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Heaven Cracks, Earth Shakes: The Tangshan Earthquake and the Death of Mao's China 1st Edition
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Publishers Weekly, Starred Review
A devastating temblor is the least of the shocks in this vivid history of a pivotal year in China?s journey from communism.... Palmer gives readers a lucid, canny portrait, filled with telling details, of a society tamped down by repression, regimentation, and drab poverty, but seething with antiauthoritarian rage. His is one of the most illuminating studies of this little understood period, and of the crucible from which modern China emerged.
Frank Dikotter, The Daily Telegraph, Books of the Year 2011
I devoured James Palmer?s mesmerizing book on the end of Mao?s reign in one sitting.
Palmer eloquently portrays an era and a regime in its death throes as a transformed, modern China begins to emerge.
Christian Science Monitor
The story of the 1976 earthquake, which destroyed the city of Tangshan and killed hundreds of thousands of Chinese, coincides with the tumultuous final decade of Mao?s reign. British historian James Palmer?s account of events not only re-creates China in the 1970s in vivid detail but also sheds light on the China of today.
The Scotsman (Edinburgh)
For all the magnitude of that tragedy [the earthquake], the more gripping story here concerns the plotting in Zhongnanhai, the palace complexes attached to the Forbidden City, where the party elite lived.
Winnipeg Free Press
In this superb account of recent Chinese history, British author James Palmer, a Beijing resident, paints a disturbing picture of the country a few years before its economic boom began in the early 1980s.... Heaven Cracks, Earth Shakes is full of fascinating and disturbing stories about an especially dark time in Chinese history. It is well worth reading for anyone with even a passing interest in the Asian powerhouse.
James Palmer?s book weaves together these two narratives of natural disaster and elite political intrigue to provide a lucid account of one of the eeriest moments in modern Chinese history.... Palmer?s account is written in enviably elegant prose. The narrative never flags and its judgments are humane and nuanced.... This account of the links between natural disaster and elite politics in China is a fine work of history. But its real relevance may be that it shows how much has changed in China, and yet how little, since 1976.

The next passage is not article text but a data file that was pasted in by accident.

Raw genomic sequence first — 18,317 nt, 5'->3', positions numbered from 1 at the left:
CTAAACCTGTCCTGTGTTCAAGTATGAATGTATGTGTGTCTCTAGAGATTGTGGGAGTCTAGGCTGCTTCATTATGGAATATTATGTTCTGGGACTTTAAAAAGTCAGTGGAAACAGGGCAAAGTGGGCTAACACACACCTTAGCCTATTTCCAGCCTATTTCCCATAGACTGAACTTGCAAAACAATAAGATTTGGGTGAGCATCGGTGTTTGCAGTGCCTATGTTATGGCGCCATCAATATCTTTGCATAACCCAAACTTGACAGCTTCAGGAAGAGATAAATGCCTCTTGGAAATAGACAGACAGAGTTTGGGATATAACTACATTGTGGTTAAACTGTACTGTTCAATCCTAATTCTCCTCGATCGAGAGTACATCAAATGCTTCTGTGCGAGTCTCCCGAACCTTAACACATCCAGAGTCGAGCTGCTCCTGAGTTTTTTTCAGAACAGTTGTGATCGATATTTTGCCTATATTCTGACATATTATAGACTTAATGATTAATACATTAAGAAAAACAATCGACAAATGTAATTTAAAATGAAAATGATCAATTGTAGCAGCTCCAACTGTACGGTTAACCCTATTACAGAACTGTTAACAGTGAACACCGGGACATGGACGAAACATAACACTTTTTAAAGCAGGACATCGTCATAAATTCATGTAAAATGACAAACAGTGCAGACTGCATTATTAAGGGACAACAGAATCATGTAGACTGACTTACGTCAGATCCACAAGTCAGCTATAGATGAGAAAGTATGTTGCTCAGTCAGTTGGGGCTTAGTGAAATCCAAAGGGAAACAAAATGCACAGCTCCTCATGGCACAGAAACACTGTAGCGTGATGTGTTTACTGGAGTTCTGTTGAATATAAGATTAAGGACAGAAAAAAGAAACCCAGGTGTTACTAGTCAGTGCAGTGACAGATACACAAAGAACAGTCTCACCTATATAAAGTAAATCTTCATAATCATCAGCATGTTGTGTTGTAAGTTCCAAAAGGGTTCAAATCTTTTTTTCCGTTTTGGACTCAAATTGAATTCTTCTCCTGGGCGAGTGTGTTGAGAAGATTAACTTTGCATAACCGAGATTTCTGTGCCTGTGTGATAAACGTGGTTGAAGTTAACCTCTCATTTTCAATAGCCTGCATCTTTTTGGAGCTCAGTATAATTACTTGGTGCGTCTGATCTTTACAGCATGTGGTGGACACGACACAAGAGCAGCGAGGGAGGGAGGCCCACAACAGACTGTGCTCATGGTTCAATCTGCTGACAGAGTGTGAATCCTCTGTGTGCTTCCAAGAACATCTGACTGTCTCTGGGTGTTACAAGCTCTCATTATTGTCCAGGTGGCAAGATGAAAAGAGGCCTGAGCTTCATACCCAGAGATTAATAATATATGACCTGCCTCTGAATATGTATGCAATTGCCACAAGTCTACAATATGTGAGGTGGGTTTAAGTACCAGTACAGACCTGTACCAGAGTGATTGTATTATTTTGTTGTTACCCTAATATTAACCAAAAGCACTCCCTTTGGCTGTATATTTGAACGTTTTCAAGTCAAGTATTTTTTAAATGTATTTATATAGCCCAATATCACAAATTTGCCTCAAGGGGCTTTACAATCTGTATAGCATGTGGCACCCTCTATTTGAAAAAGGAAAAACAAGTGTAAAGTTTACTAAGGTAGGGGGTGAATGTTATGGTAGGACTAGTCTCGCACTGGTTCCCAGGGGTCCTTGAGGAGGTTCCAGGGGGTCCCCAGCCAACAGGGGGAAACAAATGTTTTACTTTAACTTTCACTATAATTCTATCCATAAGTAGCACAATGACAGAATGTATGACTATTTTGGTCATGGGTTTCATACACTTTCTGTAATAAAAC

China?s year of death and resurrection was never described with more lucid understanding or to more forceful effect. A mesmerizing book.
Alan Paul, author of Big in China
James Palmer understands China, and in this fascinating, gripping book, he shows how the natural disaster of an earthquake helped end the unnatural disaster of the Cultural Revolution.
Frank Dikotter, author of Mao?s Great Famine
This is a terrific book, gripping yet humane, and essential reading for anybody wishing to understand how Mao?s reign came to an end.
Isabel Hilton, editor, chinadialogue
James Palmer has written an incisive and gripping account of one of the most dramatic moments in recent Chinese history: political intrigue and natural disaster in the closing days of Maoism.
A compressed, fast-moving survey of the waning rule of Mao Zedong, precipitated by the horrendous Tangshan earthquake of 1976. Beijing-based author Palmer efficiently lays out the devastation wrought by 10 years of the Cultural Revolution, and how over the space of a few months the Chinese people managed to rebound and move forward.... A riveting précis of the fatal weaknesses in Mao?s dictatorship.
Palmer gathered stories of individual earthquake victims and survivors that have unsparing fascination and weaves them together with the scientific controversies over earthquake prediction, mishandling of earthquake relief, chauvinistic refusal of foreign aid, and heroic local resilience.... Highly recommended as a dramatic and sophisticated presentation of the transition to present-day China.
Dallas Morning News<
This material is irresistible, and British journalist James Palmer does a good job with it.... Outside the cyclone of brutality, Palmer offers a good description of what it was like to live in Maoist China.